As is apparent from Tables 3 and 4, the golf balls of Examples 1 to 3. wherein the vulcanized rubber powder was formulated, showed excellent durability in comparison with the golf ball of Comparative Example 1, wherein no vulcanized rubber powder was formulated.

Regarding impact resilience, which is one of the evaluation criteria for flying performances, the golf balls of Examples 1 to 3 have a value which is the same as, or superior to that of the golf ball of Comparative Example 1. Regarding a hitting test by 10 testers, including some professional golfers, the golf balls of Examples 1 to 3 were evaluated as having excellent hit feeling in comparison with the golf ball of Comparative Example 1. No deterioration of flight performances and hit feeling due to the addition of the vulcanized rubber powder were observed.

Examples 4 to 6 and Comparative Example 2

A rubber composition wherein the same vulcanized rubber powder as that used in Examples 1 to 3 was formulated in an amount shown in Table 5 was prepared. The resulting rubber composition was charged in a mold and vulcanized at 160° C. for 25 minutes to make an inner core having an outer diameter of 38.5 mm. Then, a cover was formed by covering the inner core with a mixture containing 100 parts by weight of ionomer resin and 2 parts by weight of titanium oxide to make a two-piece solid golf ball having a diameter of 42.7 mm.

The same materials as those of Table 3 were used. The ionomer resin used for forming the cover is a mixture of HI-MILAN 1706 and HI-MILAN 1605 manufactured by Mitsui Du Pont Polychemical Co. (weight ratio: 50/50).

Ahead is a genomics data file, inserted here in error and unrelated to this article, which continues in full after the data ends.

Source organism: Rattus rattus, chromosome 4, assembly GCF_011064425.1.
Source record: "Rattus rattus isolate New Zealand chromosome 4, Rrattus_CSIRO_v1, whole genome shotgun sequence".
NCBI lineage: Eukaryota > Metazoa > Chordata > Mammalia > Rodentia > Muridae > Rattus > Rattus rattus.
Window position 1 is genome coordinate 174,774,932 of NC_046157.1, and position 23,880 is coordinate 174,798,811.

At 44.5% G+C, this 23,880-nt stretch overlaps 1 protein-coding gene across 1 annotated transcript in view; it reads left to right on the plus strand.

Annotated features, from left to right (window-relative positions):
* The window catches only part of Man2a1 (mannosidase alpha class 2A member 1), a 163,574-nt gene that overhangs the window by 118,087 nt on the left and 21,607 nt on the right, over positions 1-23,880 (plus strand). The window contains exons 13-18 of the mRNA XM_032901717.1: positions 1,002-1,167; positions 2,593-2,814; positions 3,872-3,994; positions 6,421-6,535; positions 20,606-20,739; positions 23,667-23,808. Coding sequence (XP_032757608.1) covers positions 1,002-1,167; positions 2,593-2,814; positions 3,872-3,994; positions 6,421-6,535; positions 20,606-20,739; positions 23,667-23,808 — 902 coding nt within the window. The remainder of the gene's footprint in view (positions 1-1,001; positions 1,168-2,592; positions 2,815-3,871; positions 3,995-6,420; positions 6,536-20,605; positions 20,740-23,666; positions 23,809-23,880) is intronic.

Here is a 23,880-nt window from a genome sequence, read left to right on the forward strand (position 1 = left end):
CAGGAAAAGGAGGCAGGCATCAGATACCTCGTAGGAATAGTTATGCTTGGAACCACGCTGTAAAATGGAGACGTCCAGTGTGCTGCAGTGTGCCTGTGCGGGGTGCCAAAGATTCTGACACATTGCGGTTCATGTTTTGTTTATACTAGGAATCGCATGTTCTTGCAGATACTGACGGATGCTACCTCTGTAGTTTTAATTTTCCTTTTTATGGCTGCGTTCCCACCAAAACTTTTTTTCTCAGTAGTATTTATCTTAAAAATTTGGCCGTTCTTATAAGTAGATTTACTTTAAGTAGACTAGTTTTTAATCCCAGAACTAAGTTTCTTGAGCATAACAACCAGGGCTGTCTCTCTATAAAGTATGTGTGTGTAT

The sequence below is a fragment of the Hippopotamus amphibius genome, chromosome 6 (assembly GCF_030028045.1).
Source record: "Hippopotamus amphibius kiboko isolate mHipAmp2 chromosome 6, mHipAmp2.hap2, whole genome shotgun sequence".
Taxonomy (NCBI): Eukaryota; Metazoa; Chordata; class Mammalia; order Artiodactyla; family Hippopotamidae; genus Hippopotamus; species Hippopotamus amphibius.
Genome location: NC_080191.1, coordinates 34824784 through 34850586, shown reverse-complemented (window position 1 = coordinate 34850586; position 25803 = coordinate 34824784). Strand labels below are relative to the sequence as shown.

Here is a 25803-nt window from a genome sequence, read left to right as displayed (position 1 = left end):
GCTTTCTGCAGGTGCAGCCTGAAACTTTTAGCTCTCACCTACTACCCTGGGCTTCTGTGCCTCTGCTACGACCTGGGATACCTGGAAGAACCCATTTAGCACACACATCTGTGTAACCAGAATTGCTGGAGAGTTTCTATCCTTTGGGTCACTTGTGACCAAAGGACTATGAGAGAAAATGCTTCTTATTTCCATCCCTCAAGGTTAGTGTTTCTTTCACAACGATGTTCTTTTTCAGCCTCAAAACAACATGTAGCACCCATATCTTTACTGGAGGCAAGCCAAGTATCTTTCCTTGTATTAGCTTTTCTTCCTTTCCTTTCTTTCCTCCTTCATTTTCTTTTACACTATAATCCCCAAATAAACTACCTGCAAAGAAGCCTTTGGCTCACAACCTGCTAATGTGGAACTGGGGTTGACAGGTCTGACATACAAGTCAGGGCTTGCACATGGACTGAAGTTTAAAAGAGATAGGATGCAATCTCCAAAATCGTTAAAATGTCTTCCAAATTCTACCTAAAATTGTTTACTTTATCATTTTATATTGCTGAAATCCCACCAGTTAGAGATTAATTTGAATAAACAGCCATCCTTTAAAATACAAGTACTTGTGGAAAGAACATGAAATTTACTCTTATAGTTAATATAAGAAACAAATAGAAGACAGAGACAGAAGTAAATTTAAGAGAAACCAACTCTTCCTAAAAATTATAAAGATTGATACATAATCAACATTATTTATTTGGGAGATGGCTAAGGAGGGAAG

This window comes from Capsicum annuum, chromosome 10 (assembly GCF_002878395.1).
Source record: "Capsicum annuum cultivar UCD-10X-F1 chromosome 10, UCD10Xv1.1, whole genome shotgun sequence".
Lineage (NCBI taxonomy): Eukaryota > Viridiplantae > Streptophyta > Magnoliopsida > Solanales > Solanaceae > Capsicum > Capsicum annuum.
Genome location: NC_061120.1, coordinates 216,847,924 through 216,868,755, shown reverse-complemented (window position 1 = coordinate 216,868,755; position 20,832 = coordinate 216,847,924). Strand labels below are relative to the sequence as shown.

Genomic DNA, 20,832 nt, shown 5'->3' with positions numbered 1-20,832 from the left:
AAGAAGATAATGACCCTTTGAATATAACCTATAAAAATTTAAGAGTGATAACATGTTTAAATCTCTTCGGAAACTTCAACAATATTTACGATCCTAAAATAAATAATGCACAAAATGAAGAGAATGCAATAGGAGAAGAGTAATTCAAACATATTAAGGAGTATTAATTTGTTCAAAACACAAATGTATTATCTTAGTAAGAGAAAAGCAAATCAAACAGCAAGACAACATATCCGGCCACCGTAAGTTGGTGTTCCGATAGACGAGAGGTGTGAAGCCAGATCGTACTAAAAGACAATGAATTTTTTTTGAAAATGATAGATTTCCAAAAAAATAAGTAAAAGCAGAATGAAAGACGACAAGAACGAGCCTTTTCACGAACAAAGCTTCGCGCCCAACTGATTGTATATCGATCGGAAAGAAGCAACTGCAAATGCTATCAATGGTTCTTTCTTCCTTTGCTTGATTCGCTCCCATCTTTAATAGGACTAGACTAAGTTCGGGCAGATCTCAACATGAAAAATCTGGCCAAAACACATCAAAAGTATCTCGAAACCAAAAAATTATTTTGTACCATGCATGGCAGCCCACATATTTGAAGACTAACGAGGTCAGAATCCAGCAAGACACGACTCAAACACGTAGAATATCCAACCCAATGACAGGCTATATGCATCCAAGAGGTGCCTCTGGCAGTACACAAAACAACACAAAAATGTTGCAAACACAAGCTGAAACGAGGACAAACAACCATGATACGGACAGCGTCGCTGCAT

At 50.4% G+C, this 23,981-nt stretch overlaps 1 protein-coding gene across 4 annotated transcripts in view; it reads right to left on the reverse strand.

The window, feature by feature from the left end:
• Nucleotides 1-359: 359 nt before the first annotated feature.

TABLE 5______________________________________                               Com-                               parative      Example             Example  Example  Example      4      5        6        2______________________________________Polybutadiene rubber        100      100      100    100Zinc oxide   20       20       20     20Zinc acrylate        30       30       30     30Antioxidant  3        3        3      3Vulcanizing agent        4        4        4      4Vulcanized rubber        5        10       20     0powder______________________________________ Unit: parts by weight

The physical properties of the resulting two-piece solid golf balls are shown in Table 6. Regarding impact resilience, the number is expressed as an index when the number of the golf ball of Comparative Example 2 is made 1.000. Regarding durability, the number is expressed as an index when the golf ball of Comparative Example 2 is made 100. Regarding the hardness, the hardness of the center and surface of the inner core is shown, respectively.

              TABLE 6______________________________________                              Com-                              parative    Example           Example   Example  Example    4      5         6        2______________________________________Weight (g) 45.1     45.0      45.0   45.1Compression      88       88        89     87Impact resilience      1.000    1.002     1.002  1.000Hardness (JIS-C)      59-82    61-82     62.5-83                                67-80Center-SurfaceDurability 111      123       114    100______________________________________

As is apparent from Tables 5 and 6, the golf balls of Examples 4 to 6, wherein the vulcanized rubber powder was formulated, showed excellent durability in comparison with the golf ball of Comparative Example 2, wherein no vulcanized rubber powder was formulated.